Yemen_UNCT Annual Report 2021
Key developments in the context of Yemen
Yemen remains one of the world's worst humanitarian crises, with 20.7 million people in need of humanitarian assistance or protection. COVID-19, and escalating hostilities have only exacerbated the situation.
Yemen is now in its seventh year of conflict, with a complex security, political, and humanitarian operating environment. Despite ongoing peacemaking efforts and the need for a political settlement, recent geopolitical developments, and entrenched positions by the main parties to the conflict, have impacted the peace process.
The conflict and lack of political settlement has resulted in severe food insecurity, critical infrastructure damage, the collapse of essential services, and over 377,000 deaths, including 10,000 children. Over four million people have been displaced, 54 percent of the population's livelihoods have been destroyed, the social fabric has been ripped apart, population and institutional resilience has been weakened, and 15.6 million people have fallen into extreme poverty.
The 2021 Humanitarian Needs Overview estimated at the start of the year that 66 percent of the 30 million population relied on humanitarian assistance for daily survival. This included four million internally displaced people; a figure that increased significantly during the year due to the forced displacement of approximately 157,000 people, as well as 142,000 refugees and asylum seekers.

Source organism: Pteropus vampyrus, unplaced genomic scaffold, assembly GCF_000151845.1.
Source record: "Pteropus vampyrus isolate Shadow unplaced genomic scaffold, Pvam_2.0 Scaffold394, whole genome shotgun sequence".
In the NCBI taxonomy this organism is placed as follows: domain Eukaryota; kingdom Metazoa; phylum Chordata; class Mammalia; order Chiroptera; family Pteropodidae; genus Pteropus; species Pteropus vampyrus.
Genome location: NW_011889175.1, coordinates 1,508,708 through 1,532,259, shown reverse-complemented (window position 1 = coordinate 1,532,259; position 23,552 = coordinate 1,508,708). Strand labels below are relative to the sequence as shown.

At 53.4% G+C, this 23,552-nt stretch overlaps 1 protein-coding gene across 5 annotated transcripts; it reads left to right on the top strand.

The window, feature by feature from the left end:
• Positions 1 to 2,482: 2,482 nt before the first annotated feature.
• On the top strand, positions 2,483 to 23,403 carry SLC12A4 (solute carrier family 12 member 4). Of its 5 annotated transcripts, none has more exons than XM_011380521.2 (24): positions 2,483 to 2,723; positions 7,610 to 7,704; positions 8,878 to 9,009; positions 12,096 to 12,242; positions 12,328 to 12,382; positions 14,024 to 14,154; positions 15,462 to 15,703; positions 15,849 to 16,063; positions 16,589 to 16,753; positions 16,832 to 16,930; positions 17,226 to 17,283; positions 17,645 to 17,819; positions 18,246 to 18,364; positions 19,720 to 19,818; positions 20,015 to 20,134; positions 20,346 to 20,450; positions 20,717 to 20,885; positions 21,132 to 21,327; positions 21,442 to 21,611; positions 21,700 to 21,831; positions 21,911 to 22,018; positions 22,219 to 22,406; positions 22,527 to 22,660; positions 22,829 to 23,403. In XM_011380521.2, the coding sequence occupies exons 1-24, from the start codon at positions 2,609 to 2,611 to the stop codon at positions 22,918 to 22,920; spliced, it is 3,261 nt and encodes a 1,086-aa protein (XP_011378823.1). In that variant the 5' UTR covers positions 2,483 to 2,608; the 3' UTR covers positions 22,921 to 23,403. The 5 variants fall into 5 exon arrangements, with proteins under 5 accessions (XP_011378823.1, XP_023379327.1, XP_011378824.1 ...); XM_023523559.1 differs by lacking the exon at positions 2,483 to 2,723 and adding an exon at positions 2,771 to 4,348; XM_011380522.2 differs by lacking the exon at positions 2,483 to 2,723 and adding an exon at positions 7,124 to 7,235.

In 2021, more than 34,000 families, the majority of whom were IDPs fleeing conflict zones, lost © FAO Yemen their homes, incomes, and livelihoods, primarily in southern communities.
As the economy continued to deteriorate, food prices more than doubled across much of the country, making basic food unaffordable for most people. The protracted fuel crisis, which began in June 2020, has also become worse. Seasonal flooding has also continued to kill, injure, and evict people from their homes, as well as destroy property, crops, and livelihoods.
The current operating environment creates significant barriers to the advancement of the peace and development agendas. Attacks on, or use of, public facilities such as schools, hospitals, and water and sanitation infrastructure continue to jeopardize International Humanitarian Law.
There is a plethora of armed actors in Yemen including the Government of Yemen supported by the Saudi-led Coalition, the Southern Transitional Council, non-state armed groups such as Ansar Allah, various regional militias, terrorist organizations including Al Qaeda in the Arabian Peninsula, and the Islamic State.
The UN recorded nearly 600 airstrikes per month by the Saudi-led coalition across Yemen in 2021, as well as 340 missile and drone attacks by Ansar Allah against Saudi Arabia. At the end of 2021, hostilities escalated.
Further, measures employed by the Saudi-led Coalition in the pursuit of the conflict including the long-standing blockade of Hodeidah port, and closure of commercial and civilian air traffic at Sana'a International Airport, has impact the day to day lives of ordinary Yemenis. The airport's closure has prevented persons being able to obtain specialist and life-saving medical treatment abroad.
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